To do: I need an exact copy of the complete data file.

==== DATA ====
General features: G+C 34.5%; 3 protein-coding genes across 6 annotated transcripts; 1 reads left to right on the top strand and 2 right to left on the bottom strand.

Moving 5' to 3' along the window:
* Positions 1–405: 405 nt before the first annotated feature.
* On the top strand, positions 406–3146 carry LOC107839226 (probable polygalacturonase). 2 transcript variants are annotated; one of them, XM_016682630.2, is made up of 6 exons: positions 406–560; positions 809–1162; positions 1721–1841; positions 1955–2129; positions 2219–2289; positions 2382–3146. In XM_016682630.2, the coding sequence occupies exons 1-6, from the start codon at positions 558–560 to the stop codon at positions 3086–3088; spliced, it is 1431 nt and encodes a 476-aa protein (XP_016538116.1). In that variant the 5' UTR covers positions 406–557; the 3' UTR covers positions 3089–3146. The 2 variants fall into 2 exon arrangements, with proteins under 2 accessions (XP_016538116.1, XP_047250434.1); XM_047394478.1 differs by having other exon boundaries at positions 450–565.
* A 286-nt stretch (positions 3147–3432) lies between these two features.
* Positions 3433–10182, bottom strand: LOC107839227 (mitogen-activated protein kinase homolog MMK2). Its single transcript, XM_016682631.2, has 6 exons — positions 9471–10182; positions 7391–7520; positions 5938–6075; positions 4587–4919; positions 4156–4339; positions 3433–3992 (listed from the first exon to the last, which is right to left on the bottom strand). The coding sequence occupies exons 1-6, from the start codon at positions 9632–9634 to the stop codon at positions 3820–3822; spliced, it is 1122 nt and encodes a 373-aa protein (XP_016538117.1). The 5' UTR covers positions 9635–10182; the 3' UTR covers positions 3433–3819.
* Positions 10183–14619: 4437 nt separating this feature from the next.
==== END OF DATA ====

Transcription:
General features: G+C 34.5%; 3 protein-coding genes across 6 annotated transcripts; 1 reads left to right on the top strand and 2 right to left on the bottom strand.

Moving 5' to 3' along the window:
* Positions 1–405: 405 nt before the first annotated feature.
* On the top strand, positions 406–3146 carry LOC107839226 (probable polygalacturonase). 2 transcript variants are annotated; one of them, XM_016682630.2, is made up of 6 exons: positions 406–560; positions 809–1162; positions 1721–1841; positions 1955–2129; positions 2219–2289; positions 2382–3146. In XM_016682630.2, the coding sequence occupies exons 1-6, from the start codon at positions 558–560 to the stop codon at positions 3086–3088; spliced, it is 1431 nt and encodes a 476-aa protein (XP_016538116.1). In that variant the 5' UTR covers positions 406–557; the 3' UTR covers positions 3089–3146. The 2 variants fall into 2 exon arrangements, with proteins under 2 accessions (XP_016538116.1, XP_047250434.1); XM_047394478.1 differs by having other exon boundaries at positions 450–565.
* A 286-nt stretch (positions 3147–3432) lies between these two features.
* Positions 3433–10182, bottom strand: LOC107839227 (mitogen-activated protein kinase homolog MMK2). Its single transcript, XM_016682631.2, has 6 exons — positions 9471–10182; positions 7391–7520; positions 5938–6075; positions 4587–4919; positions 4156–4339; positions 3433–3992 (listed from the first exon to the last, which is right to left on the bottom strand). The coding sequence occupies exons 1-6, from the start codon at positions 9632–9634 to the stop codon at positions 3820–3822; spliced, it is 1122 nt and encodes a 373-aa protein (XP_016538117.1). The 5' UTR covers positions 9635–10182; the 3' UTR covers positions 3433–3819.
* Positions 10183–14619: 4437 nt separating this feature from the next.